There is no need to rinse your bowl out between batches if you’ve kept it refrigerated…the dough bits that are left in there will help make your next batch rise faster.  We’ll call it a ‘starter’
(Note to self…I don’t even have to wash the bowl!  Dance of joy!)

Next, add 2 packets or 1 1/2 T of yeast…

1 1/2 T fluffy salt,…

and 6-6 1/2 cups of  flour.  Your flour should probably look healthier than mine. :)

Now mix it all together with a wooden spoon.

You want a loose, wet dough with no dry spots.  Like this:

So, that takes all of about 2 minutes.
Now, let’s talk about flour.  It’s a fickle, fickle mistress.  The 3 cups of water is the minimal requirement, and that usually does the trick.  Unless it’s the third weekend of the month, and the humidity is high, and I am wearing blue.  Really…there is no accounting for when flour decides to be extra dry.  It happens.  Just add a couple of T of water in there at a time, and get the dry spots worked out.  It’ll all be OK.  Remember, this is an EASY bread recipe.  The dough doesn’t like it if you get all worried.
Now, leave it out on the counter for a couple of hours to rise.  Whole wheat is nutritionally impressive, but not as impressive of a rise.  It should double. White flour should at least triple in size, and the top should flatten out as it begins to collapse in on itself.  You can allow it to rise longer than two hours without hurting your dough.

Just mixed, one hour later, and two hours later.

Overnight works just fine too, but some find that it increases a sourdough taste.
If you REALLY need a bread fix, and you don’t really care about carb counts, you can bake a loaf or four right now if you want to.  But chilling the dough will give you even better flavor, and cold dough is easier to work with.  Not to mention a few days in the fridge knocks the carb impact down.
Your dough will keep in the fridge for up to two weeks, and you can just bake what you need as you need it.  For best carb counts, go for 3-5 days.  Please note that I am not a sciency-numbers person, and have no idea of the actual carb count on each slice.  But Pearl & Serene have said that the ‘two slice’ rule applies to this version of sourdough for an E meal. Use your informed conscience as a guide for how large a ‘slice’ of pizza is.  I’ve lost 30 pounds eating this bread at least once a week with my E meals.
The batch of dough we just mixed up will make four one-pound loaves…which translates to three twelve inch baguettes and two large pizza crusts at our house.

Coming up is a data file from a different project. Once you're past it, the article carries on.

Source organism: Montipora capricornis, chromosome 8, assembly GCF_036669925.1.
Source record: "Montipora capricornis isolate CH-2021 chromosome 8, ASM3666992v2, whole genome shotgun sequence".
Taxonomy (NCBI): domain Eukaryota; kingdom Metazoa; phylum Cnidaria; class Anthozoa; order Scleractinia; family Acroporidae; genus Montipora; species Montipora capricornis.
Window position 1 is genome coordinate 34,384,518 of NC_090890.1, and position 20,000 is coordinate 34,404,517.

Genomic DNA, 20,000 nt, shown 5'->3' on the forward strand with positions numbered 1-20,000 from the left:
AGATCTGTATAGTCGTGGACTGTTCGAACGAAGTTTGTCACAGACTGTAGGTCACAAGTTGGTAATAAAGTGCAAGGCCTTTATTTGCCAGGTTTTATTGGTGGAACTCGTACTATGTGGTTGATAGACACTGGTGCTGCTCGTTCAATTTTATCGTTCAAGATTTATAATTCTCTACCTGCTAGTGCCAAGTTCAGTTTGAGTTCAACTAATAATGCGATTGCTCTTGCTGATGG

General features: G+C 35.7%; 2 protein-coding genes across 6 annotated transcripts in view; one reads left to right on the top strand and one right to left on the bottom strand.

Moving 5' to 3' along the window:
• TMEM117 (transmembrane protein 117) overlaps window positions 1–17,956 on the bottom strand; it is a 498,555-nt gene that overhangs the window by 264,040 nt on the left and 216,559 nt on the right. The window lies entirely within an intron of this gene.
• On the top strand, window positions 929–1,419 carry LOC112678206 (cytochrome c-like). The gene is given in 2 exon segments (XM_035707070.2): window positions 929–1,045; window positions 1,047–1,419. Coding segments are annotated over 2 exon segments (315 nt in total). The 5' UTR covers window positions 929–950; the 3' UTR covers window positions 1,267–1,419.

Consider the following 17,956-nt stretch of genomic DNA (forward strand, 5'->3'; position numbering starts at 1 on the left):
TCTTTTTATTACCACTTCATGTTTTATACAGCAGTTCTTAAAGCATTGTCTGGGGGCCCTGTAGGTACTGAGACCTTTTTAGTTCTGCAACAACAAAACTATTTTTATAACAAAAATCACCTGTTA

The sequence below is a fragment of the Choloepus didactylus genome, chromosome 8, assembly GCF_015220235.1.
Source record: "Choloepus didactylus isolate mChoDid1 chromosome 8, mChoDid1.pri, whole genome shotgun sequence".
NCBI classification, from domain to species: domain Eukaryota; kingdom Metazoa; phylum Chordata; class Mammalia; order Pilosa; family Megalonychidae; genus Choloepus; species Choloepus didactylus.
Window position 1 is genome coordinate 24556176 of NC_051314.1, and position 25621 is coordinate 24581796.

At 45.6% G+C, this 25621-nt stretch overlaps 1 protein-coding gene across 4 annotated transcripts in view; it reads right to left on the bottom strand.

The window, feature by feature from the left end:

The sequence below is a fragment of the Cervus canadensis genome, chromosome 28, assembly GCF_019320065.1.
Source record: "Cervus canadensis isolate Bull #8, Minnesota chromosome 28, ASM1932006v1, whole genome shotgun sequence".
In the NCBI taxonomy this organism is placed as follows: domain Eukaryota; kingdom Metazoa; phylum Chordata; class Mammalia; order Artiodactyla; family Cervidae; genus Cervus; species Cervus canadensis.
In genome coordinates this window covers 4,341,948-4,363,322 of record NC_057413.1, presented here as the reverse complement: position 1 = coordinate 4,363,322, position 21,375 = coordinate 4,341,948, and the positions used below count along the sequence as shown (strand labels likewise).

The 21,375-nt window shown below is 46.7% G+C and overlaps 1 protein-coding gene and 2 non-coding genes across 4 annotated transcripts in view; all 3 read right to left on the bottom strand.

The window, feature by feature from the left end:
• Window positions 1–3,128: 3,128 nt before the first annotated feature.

Bake that Easy Bread Dough!

So, let’s bake up a loaf of bread.  You’ll want to get your dough out and shape it at least an hour before you’re ready to eat it.

The dough is very soft and wet.  I find that wetting my hands is really helpful when shaping it.

Cut or tear off a grapefruit sized hunk of bread dough.  The shaping isn’t an art form, so don’t get frustrated by the gooey dough.

Gently stretch it into shape, smoothing out on the top layer into a ‘gluten cloak’.  It doesn’t need to look perfect. In fact, there is no way that it will look decent at this stage…just get it into the general shape you want.  Here is a quick video about shaping the bread:

You don’t want to manhandle or overwork the dough.  It needs to stay sticky and retain all those beautiful air bubbles as much as possible.  It will rise up and become beautiful in the oven.  Promise.

Plop it down onto the parchment paper on top of the pizza peel (or upside down pizza or cookie sheet), and let it rest, uncovered for a total of 40 minutes.  If you feel the need to cover your dough, use parchment paper to do so.  I don’t bother.
I set my timer for 20 minutes, and then come back and preheat the baking stone to 450 degrees.  Let the oven heat and the bread finish rising for the final 20 minutes.

When the oven is heated, and the bread is done resting (it won’t have risen much at this point), you’ll want to cut a few slits in the top to allow the gasses in the baking bread to escape.  Otherwise, your bread will get an unsightly blowout.  Use a very sharp knife or a clean razor blade, and cut a few slashes, an X or a long slit.

I like to top my bread with more of the kosher salt at this point too.

Now slide the parchment paper that’s holding your loaf of bread right onto the sizzling hot baking stone.

Let it bake for 25-30 minutes until golden brown.  At this point, you might be looking at that pitiful, unrisen, shabbily shaped dough wad and thinking you’ve bungled it up.  But not so, friend!
Magic is happening in that oven.  That pallid, soggy lump of dough is becoming…
You can slice and eat it right away, but I like to let it cool a bit because it slices easier.  And because it burns your tongue and fingers if you’re greedy and try to eat it right out of the oven…theoretically.  Since that’s never ever happened to me.
So, this was a really long post to describe such a simple process.  You just have to try it, and let me know how it turns out, OK?
Click below for a handy, dandy printable easy bread recipe…
5.0 from 1 reviews
Easy E Bread Recipe
Prep time
Cook time
Total time
This bread has been life changing. It's so very, very easy and delicious, that it's downright dangerous. Most of the time for this recipe is passive time, and once your dough is made, it keeps in the fridge for up to 2 weeks. It really only takes about 30 minutes to turn out an amazing pizza or a little under an hour for a beautiful and freshly baked loaf of bread. It's great stuff!
Recipe type: Breads
Cuisine: Trim & Healthy
  • 3 c. warm water
  • 1 ½ T. kosher or coarse salt
  • 6 c. of whole wheat flour* or 6½ cups of unbleached (off plan for THM)
  • 1½ T. instant/fast rise yeast (2 packets)